My math is just related to the luxury tax vs the posting fee. The total dollars is higher for Hamels because his contract is higher (because he’s performed in MLB).

        The purpose of my post was to counteract the argument that since the posting fee is not subject to the luxury tax it’s cheaper. Not necessarily.

        • Ted Nelson

          The time value of money argument does change if you can borrow the money.

          Who cares about the luxury tax vs. posting fee without considering the salary?

          It is necessarily cheaper, yes. You compared apples and oranges by ignoring the salaries. Yu is getting a lower salary is part because they team just had to pay a posting fee to get him.

          • Sweet Dick Willie

            I respectfully disagree.

            Darvish will command a lower salary because he has never thrown a pitch in MLB.

            His salary will be < 1/2 of say, Hamels, because of the risk factor, not the posting fee.

            If the (potential) luxury tax won't be factored into Hamel's salary (which it won't), what makes you say that the posting fee will be factored into Darvish's salary?

            • Ted Nelson

              I did not say that there isn’t a difference in risk that also impacts the price. I said one factor is that the posting fee will be incurred by the team, so they are going to consider that in their offer. He also cannot negotiate with any other team, so he either has to sign with the winning bidder or return to Japan.

              Luxury tax will be considered in Hamels’ deal and the posting fee will be considered in Yu’s deal… because those are real costs that the team incurs. If they don’t factor in those costs, they are not doing their jobs. Are you going to ignore the down payment when buying a house? When you budget for the year, do you plan on spending your gross salary without thinking that taxes will be taken out of it?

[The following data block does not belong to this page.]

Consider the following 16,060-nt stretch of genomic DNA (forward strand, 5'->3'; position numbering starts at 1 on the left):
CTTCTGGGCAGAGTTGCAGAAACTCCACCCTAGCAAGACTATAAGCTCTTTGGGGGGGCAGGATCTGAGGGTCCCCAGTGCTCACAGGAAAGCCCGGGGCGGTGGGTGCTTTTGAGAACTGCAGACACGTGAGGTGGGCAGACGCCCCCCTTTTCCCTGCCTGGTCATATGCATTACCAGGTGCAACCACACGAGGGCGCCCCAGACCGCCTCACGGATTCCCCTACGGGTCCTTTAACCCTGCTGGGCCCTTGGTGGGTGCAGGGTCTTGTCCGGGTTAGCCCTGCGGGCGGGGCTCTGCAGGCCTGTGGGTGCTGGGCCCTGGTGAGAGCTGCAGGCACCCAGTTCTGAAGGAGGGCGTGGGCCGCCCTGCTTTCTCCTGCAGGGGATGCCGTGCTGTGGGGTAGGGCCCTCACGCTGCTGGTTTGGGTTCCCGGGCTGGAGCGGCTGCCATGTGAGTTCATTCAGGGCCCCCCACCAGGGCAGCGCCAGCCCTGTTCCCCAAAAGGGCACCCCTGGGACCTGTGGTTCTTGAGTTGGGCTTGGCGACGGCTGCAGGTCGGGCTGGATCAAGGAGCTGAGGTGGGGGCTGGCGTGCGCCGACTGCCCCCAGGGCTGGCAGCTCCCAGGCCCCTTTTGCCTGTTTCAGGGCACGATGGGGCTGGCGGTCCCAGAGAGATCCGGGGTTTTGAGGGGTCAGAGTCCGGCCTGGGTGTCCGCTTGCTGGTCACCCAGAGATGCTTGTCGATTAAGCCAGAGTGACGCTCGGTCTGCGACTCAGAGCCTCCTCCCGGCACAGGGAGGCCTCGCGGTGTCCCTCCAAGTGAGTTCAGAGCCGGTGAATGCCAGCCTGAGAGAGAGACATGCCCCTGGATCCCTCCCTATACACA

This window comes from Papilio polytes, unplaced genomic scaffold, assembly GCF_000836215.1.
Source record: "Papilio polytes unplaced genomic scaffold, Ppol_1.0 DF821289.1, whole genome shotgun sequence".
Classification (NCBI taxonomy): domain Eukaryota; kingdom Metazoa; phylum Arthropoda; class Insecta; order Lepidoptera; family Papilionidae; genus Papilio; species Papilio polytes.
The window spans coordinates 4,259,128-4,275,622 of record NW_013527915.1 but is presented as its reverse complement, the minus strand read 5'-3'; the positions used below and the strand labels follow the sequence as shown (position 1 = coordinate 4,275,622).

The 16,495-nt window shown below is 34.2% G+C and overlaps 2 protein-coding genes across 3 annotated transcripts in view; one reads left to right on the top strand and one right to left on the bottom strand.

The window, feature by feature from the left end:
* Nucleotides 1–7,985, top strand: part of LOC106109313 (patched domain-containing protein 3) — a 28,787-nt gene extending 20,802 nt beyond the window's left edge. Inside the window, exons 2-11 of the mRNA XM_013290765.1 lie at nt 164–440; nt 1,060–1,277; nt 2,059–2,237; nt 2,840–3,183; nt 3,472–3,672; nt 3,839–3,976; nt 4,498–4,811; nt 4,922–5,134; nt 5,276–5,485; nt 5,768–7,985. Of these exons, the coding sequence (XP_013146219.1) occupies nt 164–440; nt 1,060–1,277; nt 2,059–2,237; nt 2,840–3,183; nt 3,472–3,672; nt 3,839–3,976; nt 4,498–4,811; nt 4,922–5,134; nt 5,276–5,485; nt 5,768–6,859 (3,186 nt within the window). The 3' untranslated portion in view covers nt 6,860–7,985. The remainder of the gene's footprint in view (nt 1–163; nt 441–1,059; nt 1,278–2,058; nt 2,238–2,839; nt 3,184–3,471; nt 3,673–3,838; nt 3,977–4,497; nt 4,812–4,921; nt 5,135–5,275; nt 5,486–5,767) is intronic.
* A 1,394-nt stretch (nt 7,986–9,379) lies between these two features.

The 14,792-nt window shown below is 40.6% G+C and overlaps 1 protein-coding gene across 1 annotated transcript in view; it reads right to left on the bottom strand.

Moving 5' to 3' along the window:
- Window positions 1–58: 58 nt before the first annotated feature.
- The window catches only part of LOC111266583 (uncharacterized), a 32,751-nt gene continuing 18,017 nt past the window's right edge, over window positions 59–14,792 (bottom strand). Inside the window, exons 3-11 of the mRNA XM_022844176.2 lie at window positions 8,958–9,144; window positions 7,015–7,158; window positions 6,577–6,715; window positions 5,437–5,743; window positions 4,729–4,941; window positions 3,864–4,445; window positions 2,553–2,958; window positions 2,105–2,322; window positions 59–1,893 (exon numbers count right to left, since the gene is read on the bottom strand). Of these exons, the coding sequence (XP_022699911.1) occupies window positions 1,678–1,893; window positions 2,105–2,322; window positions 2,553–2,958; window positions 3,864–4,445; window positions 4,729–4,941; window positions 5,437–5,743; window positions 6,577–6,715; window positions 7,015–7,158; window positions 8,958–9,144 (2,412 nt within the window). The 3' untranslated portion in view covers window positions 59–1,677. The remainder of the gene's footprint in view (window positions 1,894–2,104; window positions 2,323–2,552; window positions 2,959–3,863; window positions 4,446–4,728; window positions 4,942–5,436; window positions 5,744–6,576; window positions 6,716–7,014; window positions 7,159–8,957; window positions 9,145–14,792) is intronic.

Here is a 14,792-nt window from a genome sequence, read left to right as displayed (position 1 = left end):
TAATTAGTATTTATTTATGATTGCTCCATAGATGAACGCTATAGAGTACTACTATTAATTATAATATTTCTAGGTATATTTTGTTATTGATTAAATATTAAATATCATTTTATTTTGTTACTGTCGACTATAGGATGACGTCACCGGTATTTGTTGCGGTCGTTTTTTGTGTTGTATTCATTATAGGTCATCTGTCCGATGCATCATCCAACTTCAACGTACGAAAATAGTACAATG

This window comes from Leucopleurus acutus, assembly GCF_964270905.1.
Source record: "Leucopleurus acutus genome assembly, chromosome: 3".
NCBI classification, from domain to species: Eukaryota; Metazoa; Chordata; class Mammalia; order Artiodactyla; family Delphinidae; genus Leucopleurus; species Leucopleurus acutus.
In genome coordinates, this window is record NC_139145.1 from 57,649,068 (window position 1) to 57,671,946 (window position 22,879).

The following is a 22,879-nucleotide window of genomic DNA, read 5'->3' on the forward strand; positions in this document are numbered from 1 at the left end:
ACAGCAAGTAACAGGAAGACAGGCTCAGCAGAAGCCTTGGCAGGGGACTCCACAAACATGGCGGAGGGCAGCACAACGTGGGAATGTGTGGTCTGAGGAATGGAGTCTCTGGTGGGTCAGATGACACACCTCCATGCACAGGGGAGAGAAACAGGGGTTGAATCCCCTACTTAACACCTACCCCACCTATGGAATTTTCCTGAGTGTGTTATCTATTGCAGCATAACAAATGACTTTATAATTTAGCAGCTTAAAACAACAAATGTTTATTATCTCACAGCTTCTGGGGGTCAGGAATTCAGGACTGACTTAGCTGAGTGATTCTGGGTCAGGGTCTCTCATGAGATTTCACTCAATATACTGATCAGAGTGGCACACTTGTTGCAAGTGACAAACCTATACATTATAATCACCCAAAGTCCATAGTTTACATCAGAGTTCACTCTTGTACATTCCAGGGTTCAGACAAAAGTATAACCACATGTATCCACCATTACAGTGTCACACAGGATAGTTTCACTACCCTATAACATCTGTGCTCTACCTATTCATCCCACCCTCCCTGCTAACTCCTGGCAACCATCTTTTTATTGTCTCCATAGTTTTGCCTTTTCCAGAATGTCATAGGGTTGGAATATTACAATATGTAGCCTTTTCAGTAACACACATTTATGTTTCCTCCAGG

That the media ignores those things does not mean that the team’s finance department and owner(s) do.

              • Sweet Dick Willie

                He also cannot negotiate with any other team, so he either has to sign with the winning bidder or return to Japan.

                Bingo! That is by far and away the PRIMARY reason his salary will be lower; he’s not a free agent.

                From the team’s standpoint, of course the luxury tax is factored into the offer.

                From Hamel’s standpoint, and thus the winning offer, it won’t. He’s concerned with what he gets, not what the team has to pay.

                • Ted Nelson

                  Your argument was originally that based around not even considering salaries. I have no idea how we got here.

    • Cris Pengiucci

      Not sure where that extra $3.6 mil at the end of each season or year for the next 5 years comes from. Can you explain? Thanks.

      • Sweet Dick Willie

        That’s the luxury tax on Darvish’s hypothetical $9 mil/yr salary.

        • Cris Pengiucci

          Not necessarily a valid assumption. One of the advantages of signing Darvish (over a current FA or a trade candidate) is that the AAV of the contract could allow the Yankees to stay under the luxury tax threshold after 2014, thereby eliminating that $3.6 mil/yr. We don’t know for sure either way.

  • JohnnyC

    Ken Rosenthal is reporting that the Rangers are not bidding on Darvish due to budget restrictions. More likely to trade for Garza or Wade Davis.

    • Ted Nelson